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Gowe In Ireland


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Gowe In Ireland



Some of the Gowe family moved to Ireland, but this topic is not covered in this excerpt. Another 187 words (13 lines of text) about their life in Ireland is included in all our PDF Extended History products and printed products wherever possible.

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The Great Migration


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The Great Migration



The crossing to North America did not seem so great in comparison with the hardships many Scots endured at home. It was long, expensive, and cramped, but also rewarding. North America offered land and the chance for settlers to prove themselves in a new place. And many did prove themselves as they fought to forge a new nation in the American War of Independence. The ancestors of those Scots can now experience much of their once-lost heritage through the Clan societies and highland games that have sprung up across North America in the last century. A search of immigration and passenger lists revealed many important, early immigrants to North America bearing the name of Gowe:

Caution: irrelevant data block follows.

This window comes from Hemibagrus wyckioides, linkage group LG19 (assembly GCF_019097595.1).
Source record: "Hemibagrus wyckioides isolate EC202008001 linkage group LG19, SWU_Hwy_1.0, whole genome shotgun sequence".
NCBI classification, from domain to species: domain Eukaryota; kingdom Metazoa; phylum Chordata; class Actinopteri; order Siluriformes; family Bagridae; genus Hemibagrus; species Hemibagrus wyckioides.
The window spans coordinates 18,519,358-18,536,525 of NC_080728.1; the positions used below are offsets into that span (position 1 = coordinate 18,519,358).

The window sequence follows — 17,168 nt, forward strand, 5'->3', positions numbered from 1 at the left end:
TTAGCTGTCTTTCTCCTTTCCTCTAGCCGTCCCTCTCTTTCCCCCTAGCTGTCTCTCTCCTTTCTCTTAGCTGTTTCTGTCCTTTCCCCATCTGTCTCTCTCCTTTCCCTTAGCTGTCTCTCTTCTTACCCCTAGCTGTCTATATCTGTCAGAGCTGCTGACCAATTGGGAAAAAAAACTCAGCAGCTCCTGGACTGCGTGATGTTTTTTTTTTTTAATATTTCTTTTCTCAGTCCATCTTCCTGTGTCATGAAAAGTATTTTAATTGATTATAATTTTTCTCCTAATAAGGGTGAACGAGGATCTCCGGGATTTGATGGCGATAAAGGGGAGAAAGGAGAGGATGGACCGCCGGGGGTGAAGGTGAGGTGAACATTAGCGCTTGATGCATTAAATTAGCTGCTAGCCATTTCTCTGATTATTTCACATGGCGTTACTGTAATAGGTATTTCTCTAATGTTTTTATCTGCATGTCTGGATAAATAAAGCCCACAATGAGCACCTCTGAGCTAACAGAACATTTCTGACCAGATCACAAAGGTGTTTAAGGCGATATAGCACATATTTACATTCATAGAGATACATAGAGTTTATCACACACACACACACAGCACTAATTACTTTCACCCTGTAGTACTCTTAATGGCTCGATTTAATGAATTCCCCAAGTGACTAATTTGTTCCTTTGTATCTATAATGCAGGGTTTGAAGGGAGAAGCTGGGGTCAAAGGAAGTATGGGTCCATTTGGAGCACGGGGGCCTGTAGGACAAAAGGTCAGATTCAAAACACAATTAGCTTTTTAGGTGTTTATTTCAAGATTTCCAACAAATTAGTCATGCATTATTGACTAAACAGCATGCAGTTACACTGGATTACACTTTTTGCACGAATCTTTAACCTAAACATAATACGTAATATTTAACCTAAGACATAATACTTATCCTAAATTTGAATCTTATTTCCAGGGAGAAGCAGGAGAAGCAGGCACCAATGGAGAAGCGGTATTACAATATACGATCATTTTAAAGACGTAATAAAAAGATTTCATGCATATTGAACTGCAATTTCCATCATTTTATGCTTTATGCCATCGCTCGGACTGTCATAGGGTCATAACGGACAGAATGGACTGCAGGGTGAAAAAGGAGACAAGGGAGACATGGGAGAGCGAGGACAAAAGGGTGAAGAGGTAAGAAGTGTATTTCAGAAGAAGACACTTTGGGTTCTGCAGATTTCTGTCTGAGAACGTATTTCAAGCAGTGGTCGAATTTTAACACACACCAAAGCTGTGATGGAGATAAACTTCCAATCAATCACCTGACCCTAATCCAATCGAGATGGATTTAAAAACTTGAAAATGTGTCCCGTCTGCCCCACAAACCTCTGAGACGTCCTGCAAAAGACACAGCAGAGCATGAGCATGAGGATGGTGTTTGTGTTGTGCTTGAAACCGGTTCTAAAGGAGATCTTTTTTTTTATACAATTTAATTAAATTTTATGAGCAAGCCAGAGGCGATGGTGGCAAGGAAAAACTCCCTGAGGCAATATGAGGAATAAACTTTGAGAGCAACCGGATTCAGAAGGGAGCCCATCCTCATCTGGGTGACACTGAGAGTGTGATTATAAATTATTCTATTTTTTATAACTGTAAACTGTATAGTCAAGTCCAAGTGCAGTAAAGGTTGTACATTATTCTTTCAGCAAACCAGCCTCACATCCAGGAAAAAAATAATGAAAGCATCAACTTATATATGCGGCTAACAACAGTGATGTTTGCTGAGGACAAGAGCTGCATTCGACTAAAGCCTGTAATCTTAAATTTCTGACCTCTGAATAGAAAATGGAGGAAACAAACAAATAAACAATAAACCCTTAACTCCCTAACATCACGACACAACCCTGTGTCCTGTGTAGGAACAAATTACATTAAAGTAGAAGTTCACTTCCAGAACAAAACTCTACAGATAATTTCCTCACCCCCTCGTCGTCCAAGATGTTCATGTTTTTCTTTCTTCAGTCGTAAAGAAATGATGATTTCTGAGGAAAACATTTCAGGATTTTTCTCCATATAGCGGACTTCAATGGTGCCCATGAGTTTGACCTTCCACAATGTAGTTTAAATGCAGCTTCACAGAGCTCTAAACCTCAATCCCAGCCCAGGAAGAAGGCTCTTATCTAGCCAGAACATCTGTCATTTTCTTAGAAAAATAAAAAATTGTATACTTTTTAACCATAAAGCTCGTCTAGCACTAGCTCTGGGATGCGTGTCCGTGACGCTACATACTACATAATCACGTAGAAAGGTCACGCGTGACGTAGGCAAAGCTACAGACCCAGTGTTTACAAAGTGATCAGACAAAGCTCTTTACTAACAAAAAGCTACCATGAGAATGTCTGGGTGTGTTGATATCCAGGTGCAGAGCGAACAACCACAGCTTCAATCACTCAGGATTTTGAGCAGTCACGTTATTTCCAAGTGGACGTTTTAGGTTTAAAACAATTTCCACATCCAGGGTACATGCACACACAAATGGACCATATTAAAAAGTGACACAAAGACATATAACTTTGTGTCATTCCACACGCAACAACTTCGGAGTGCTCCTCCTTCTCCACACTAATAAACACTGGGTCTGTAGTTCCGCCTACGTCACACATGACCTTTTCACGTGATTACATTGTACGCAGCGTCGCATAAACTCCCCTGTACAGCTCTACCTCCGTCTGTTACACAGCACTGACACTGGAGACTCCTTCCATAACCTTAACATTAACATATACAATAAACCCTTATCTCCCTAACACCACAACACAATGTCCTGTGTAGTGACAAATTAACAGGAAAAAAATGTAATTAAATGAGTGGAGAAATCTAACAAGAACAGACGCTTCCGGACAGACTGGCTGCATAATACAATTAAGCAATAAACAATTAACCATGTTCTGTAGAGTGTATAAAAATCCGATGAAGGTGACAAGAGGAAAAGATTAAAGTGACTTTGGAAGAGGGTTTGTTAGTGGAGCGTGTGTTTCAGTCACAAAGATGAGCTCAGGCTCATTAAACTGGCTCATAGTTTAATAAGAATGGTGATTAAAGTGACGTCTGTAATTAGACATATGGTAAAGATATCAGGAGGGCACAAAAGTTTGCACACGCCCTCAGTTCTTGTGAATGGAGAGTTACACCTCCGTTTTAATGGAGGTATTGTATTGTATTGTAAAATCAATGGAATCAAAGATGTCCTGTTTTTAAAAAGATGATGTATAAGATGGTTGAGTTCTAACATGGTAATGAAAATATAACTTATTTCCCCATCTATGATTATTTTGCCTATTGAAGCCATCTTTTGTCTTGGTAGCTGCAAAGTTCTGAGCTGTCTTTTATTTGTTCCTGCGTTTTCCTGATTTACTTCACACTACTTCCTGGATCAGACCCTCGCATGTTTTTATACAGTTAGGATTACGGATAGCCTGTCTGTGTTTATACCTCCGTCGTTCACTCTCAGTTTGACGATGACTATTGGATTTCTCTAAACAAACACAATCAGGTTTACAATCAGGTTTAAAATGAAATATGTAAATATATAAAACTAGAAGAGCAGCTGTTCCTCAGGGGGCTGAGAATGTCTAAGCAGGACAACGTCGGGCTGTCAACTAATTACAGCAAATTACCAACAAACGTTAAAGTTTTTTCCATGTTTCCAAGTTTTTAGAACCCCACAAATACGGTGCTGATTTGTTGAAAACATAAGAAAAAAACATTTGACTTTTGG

Gowe Settlers in United States in the 19th Century

  • W. D. Gowe, aged 42, who arrived in America, in 1892

Gowe Settlers in Australia in the 19th Century

  • Emma Gowe, who arrived in Adelaide, Australia aboard the ship "Poictiers" in 1848 [1]CITATION[CLOSE]
    State Records of South Australia. (Retrieved 2010, November 5) POICTIERS 1848. Retrieved from http://www.slsa.sa.gov.au/BSA/1848Poictiers.htm
  • Lavinia Gowe, who arrived in Adelaide, Australia aboard the ship "Poictiers" in 1848 [1]CITATION[CLOSE]
    State Records of South Australia. (Retrieved 2010, November 5) POICTIERS 1848. Retrieved from http://www.slsa.sa.gov.au/BSA/1848Poictiers.htm

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Motto


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Motto



The motto was originally a war cry or slogan. Mottoes first began to be shown with arms in the 14th and 15th centuries, but were not in general use until the 17th century. Thus the oldest coats of arms generally do not include a motto. Mottoes seldom form part of the grant of arms: Under most heraldic authorities, a motto is an optional component of the coat of arms, and can be added to or changed at will; many families have chosen not to display a motto.